Aeschines, Speeches (English) (XML Header) [genre: prose; rhetoric] [word count] [Aeschin.].
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2.50

“I wish,” said he, “to show you how the thing ought to be done.” As he said this he called for the reading of the decree of the people. When it had been read he said, “This is the decree according to which we were sent out; what stands written here, we did. Now, if you please, take the letter that we have brought from Philip.” When this had been read he said, “You have your answer; it remains for you to deliberate.”

2.51

The people shouted, some applauding his forceful brevity, but more of them rebuking his abominable jealousy. Then he went on and said, “See how briefly I will report all the rest. To Aeschines Philip seemed to be eloquent, but not to me; nay, if one should strip off his luck and clothe another with it, this other would be almost his equal.

2.52

To Ctesiphon he seemed to be brilliant in person, but to me not superior to Aristodemus the actor” (he was one of us on the embassy). “One man says he has a great memory; so have others. ‘He was a wonderful drinker’; our Philocrates could beat him. One says that it was left to me to speak about our claim to Amphipolis; but neither to you nor to me would this orator be capable of yielding a moment of his time.

2.53

all this talk of theirs,” said he, “is sheer nonsense. But for my part, I am going to move that safe conduct be granted both for the herald who has come from Philip, and for the ambassadors who are to come here from him; also I shall move that on the arrival of the ambassadors the prytanes call a meeting of the assembly for two successive days to consider not only the question of peace, but the question of an alliance also; and finally, that if we, the members of the embassy, are thought to deserve the honor, a vote of thanks be passed, and an invitation be given us to dine tomorrow in the prytaneum.”

2.54

is proof of the truth of what I say, take, if you please, the decrees, that you, gentlemen of the jury, may know how crooked he is and how jealous, and how completely he and Philocrates were in partnership in the whole affair; and that you may know his character—how treacherous and faithless. Call also my colleagues in the embassy, if you please, and read their testimony.Decrees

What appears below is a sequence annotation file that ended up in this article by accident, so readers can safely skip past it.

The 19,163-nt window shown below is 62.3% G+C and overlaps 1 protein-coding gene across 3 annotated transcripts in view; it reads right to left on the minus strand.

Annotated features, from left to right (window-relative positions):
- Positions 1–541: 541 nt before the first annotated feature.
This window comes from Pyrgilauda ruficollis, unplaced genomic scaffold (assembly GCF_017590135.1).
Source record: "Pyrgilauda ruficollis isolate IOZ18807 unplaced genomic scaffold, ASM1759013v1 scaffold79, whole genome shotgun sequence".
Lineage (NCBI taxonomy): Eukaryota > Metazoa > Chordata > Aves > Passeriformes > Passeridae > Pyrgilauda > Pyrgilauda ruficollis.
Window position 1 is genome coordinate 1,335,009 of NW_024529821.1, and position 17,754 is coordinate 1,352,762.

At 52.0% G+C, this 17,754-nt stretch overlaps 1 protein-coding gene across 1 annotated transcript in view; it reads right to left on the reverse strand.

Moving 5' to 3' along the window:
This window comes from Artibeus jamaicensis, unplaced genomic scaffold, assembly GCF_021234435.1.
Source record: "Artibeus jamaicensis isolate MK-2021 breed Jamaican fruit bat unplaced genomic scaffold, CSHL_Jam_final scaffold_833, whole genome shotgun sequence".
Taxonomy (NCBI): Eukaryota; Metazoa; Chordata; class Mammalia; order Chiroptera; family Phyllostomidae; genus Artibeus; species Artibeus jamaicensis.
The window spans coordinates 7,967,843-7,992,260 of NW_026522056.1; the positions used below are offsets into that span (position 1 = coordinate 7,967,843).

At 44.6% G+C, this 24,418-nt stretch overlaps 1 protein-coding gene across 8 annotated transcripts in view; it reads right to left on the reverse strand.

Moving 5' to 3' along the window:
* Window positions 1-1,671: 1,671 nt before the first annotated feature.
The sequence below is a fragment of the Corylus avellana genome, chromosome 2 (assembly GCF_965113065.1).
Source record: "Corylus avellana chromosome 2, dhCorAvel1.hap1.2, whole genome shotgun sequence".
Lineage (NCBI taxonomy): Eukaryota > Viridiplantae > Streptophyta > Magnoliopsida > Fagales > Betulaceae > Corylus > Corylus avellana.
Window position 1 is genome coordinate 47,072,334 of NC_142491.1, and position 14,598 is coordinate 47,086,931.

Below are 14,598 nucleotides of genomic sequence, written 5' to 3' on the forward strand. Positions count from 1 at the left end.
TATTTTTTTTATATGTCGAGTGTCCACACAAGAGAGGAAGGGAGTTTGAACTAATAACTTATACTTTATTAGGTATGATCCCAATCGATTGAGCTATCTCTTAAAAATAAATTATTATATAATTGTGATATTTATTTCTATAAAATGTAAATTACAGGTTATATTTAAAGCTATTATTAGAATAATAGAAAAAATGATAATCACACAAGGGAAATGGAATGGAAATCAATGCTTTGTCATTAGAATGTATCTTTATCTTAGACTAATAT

2.55

Moreover, he not only made these motions, but afterwards he moved in the senate to assign seats in the theatre for the Dionysia to the ambassadors of Philip when they should arrive. [Note] Read this decree also.Decree

Now read also the testimony of my colleagues in the embassy, that you may know, fellow citizens, that when it is a question of speaking in the city's behalf, Demosthenes is helpless, but against those who have broken bread with him and shared in the same libations, he is a practised orator.Testimony

2.56

You find, therefore, that it was not Philocrates and I who entered into partnership in the negotiations for the peace, but Philocrates and Demosthenes. And I think that the proofs which I have presented to you in confirmation of what I have said, are sufficient. For as to the report we made, you yourselves are my witnesses; but I have presented to you my colleagues in the embassy as witnesses of what was said in Macedonia and of what took place in the course of our journey. But you heard and remember the accusation which Demosthenes made a few moments ago. He began with the speech which I made in the assembly on the question of the peace.

2.57

and, utterly untruthful in this part of his accusation, he complained bitterly about the occasion of that speech, saying that it was delivered in the presence of the ambassadors whom the Greeks had sent to you; for you had invited them in order that if you must go on with the war, they might join you against Philip, and that if peace should seem the better policy, they might participate in the peace. Now see the man's deceit in a momentous matter, and his outrageous shamelessness.

2.58

For in the public archives you have the record of the dates when you chose the several embassies which you sent out into Hellas, when the war between you and Philip was still in progress, and also the names of the ambassadors; and the men themselves are not in Macedonia, but here in Athens. Now for embassies from foreign states an opportunity to address the assembly of the people is always provided by a decree of the senate. Now he says that the ambassadors from the states of Hellas were present.

2.59

Come forward, then, Demosthenes, to this platform while I have the floor, and mention the name of any city of Hellas you choose from which you say the ambassadors had at that time arrived. And give us to read the senatorial decrees concerning them from the records in the senate-house, and call as witnesses the ambassadors whom the Athenians had sent out to the various cities. If they testify that they had returned and were not still abroad at the time when the city was concluding the peace, or if you offer in evidence any audience of theirs before the senate, and the corresponding decrees dated at the time of which you speak, I leave the platform and declare myself deserving of death.



Aeschines, Speeches (English) (XML Header) [genre: prose; rhetoric] [word count] [Aeschin.].
<<Aeschin. 2.44 Aeschin. 2.54 (Greek) >>Aeschin. 2.62

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